Sometimes during programming contests etc., we need a simple working implementation of min priority queue with decrease-key to implement Dijkstra algorithm etc.. I often use set< pair<key_value, ID> > and an array (mapping ID-->key_value) together to achieve that.

Adding an element to the set takes O(log(N)) time. To build a priority queue out of N elements, we simply add them one by one into the set. This takes O(N log(N)) time in total.

The element with min key_value is simply the first element of the set. Probing the smallest element takes O(1) time. Removing it takes O(log(N)) time.

To test whether some ID=k is in the set, we first look up its key_value=v_k in the array and then search the element (v_k, k) in the set. This takes O(log(N)) time.

To change the key_value of some ID=k from v_k to v_k', we first look up its key_value=v_k in the array, and then search the element (v_k, k) in the set. Next we remove that element from the set and then insert the element (v_k', k) into the set. We then update the array, too. This takes O(log(N)) time.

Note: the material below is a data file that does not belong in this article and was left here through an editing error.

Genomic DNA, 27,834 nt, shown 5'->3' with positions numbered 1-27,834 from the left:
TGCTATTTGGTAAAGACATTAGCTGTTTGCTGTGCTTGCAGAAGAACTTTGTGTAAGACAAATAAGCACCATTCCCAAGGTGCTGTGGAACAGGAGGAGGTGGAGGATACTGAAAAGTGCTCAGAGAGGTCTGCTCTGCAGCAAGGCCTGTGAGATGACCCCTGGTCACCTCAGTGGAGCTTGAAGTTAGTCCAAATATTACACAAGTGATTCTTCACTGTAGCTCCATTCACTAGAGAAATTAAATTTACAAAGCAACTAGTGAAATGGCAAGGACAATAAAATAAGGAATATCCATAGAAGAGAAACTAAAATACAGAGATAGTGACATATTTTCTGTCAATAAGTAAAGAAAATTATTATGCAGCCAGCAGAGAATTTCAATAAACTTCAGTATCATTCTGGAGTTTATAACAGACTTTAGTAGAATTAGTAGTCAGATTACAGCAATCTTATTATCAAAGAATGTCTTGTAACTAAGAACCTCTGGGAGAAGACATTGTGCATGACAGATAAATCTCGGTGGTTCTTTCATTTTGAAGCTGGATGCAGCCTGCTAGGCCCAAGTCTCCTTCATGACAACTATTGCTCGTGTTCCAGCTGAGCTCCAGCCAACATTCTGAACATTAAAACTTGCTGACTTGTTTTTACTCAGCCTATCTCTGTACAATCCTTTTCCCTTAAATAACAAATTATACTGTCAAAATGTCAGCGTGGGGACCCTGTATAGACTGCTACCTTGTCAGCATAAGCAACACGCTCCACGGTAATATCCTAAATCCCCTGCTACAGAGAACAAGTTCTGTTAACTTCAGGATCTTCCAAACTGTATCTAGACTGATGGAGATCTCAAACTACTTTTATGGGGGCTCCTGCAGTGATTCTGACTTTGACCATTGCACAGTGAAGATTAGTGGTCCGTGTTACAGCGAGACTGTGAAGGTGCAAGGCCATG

Although the above approach works, most textbooks usually recommend using binary heaps to implement priority queues, as the time of building the binary heaps is just O(N). I heard that there is a built-in priority queue data structure in STL of C++ that uses binary heaps. However, I'm not sure how to update the key_value for that data structure.

What's the easiest and most efficient way of using min priority queue with key update in C++?